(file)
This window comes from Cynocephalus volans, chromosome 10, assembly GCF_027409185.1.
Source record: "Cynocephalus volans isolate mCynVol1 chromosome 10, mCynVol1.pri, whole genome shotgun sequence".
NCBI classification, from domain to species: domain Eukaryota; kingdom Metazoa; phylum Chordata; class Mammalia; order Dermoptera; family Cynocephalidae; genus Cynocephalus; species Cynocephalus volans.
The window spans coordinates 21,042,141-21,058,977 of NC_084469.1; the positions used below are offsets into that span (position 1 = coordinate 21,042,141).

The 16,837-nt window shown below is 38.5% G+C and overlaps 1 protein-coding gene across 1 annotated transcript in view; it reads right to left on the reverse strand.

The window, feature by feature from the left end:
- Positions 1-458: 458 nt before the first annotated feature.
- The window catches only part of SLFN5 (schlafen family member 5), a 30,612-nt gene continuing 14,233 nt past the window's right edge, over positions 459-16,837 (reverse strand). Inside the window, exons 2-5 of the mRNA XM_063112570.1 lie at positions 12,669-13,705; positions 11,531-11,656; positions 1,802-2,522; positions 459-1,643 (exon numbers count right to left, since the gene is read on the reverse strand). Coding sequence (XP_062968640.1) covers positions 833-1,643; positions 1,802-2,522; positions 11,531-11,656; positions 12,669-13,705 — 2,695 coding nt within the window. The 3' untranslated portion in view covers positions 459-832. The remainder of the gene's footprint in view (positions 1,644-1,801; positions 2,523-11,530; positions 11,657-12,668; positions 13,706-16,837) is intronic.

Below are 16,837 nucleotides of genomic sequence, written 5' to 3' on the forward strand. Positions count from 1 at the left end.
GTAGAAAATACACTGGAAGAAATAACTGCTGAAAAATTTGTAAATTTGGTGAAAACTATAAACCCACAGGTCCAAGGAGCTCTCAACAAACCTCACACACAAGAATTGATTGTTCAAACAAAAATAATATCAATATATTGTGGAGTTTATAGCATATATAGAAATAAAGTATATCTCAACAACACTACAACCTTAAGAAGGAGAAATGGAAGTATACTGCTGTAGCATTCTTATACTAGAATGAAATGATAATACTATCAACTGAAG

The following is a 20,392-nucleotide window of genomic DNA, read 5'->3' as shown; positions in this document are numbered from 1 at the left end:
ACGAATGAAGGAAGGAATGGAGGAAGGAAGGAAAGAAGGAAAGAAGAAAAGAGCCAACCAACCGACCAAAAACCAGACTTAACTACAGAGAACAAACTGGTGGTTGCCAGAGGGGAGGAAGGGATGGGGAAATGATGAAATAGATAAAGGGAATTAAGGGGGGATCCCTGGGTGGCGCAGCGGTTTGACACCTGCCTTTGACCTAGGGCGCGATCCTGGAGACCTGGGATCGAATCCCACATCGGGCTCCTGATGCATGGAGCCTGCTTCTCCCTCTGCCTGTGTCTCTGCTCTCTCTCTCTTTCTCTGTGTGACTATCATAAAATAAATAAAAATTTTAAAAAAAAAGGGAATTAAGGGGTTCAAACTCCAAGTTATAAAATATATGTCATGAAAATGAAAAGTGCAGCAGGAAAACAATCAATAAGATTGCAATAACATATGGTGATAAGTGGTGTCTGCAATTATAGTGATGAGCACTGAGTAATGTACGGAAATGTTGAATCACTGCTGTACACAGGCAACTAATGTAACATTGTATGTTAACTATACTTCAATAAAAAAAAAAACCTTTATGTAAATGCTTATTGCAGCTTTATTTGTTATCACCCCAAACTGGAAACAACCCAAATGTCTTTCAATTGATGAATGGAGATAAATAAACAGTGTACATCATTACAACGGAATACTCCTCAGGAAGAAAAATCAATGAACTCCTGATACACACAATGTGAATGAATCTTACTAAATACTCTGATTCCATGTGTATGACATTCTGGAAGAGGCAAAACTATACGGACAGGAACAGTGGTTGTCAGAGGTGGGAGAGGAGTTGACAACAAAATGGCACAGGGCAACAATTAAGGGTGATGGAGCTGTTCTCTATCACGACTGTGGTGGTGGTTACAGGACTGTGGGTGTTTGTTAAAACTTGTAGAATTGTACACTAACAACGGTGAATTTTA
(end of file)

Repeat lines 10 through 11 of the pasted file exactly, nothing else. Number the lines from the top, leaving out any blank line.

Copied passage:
GTAGAAAATACACTGGAAGAAATAACTGCTGAAAAATTTGTAAATTTGGTGAAAACTATAAACCCACAGGTCCAAGGAGCTCTCAACAAACCTCACACACAAGAATTGATTGTTCAAACAAAAATAATATCAATATATTGTGGAGTTTATAGCATATATAGAAATAAAGTATATCTCAACAACACTACAACCTTAAGAAGGAGAAATGGAAGTATACTGCTGTAGCATTCTTATACTAGAATGAAATGATAATACTATCAACTGAAG

The following is a 20,392-nucleotide window of genomic DNA, read 5'->3' as shown; positions in this document are numbered from 1 at the left end: